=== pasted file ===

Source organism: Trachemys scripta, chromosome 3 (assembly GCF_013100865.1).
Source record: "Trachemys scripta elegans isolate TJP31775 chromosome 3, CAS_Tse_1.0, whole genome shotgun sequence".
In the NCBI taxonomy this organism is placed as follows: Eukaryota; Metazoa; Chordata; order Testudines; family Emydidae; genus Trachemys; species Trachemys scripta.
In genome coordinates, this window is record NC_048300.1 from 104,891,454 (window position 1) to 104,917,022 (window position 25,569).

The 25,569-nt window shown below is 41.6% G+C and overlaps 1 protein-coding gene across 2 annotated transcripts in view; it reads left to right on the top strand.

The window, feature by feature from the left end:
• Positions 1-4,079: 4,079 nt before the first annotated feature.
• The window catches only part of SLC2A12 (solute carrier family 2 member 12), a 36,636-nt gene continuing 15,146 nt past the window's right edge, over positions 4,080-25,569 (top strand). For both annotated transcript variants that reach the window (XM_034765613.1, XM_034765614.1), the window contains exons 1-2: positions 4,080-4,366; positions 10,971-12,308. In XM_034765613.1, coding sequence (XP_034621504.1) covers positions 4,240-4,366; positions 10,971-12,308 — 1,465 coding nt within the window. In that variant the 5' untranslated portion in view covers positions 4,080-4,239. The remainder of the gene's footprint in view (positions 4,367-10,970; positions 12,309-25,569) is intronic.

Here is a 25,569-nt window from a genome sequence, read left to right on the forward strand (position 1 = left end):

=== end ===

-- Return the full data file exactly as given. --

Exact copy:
Source organism: Trachemys scripta, chromosome 3 (assembly GCF_013100865.1).
Source record: "Trachemys scripta elegans isolate TJP31775 chromosome 3, CAS_Tse_1.0, whole genome shotgun sequence".
In the NCBI taxonomy this organism is placed as follows: Eukaryota; Metazoa; Chordata; order Testudines; family Emydidae; genus Trachemys; species Trachemys scripta.
In genome coordinates, this window is record NC_048300.1 from 104,891,454 (window position 1) to 104,917,022 (window position 25,569).

The 25,569-nt window shown below is 41.6% G+C and overlaps 1 protein-coding gene across 2 annotated transcripts in view; it reads left to right on the top strand.

The window, feature by feature from the left end:
• Positions 1-4,079: 4,079 nt before the first annotated feature.
• The window catches only part of SLC2A12 (solute carrier family 2 member 12), a 36,636-nt gene continuing 15,146 nt past the window's right edge, over positions 4,080-25,569 (top strand). For both annotated transcript variants that reach the window (XM_034765613.1, XM_034765614.1), the window contains exons 1-2: positions 4,080-4,366; positions 10,971-12,308. In XM_034765613.1, coding sequence (XP_034621504.1) covers positions 4,240-4,366; positions 10,971-12,308 — 1,465 coding nt within the window. In that variant the 5' untranslated portion in view covers positions 4,080-4,239. The remainder of the gene's footprint in view (positions 4,367-10,970; positions 12,309-25,569) is intronic.

Here is a 25,569-nt window from a genome sequence, read left to right on the forward strand (position 1 = left end):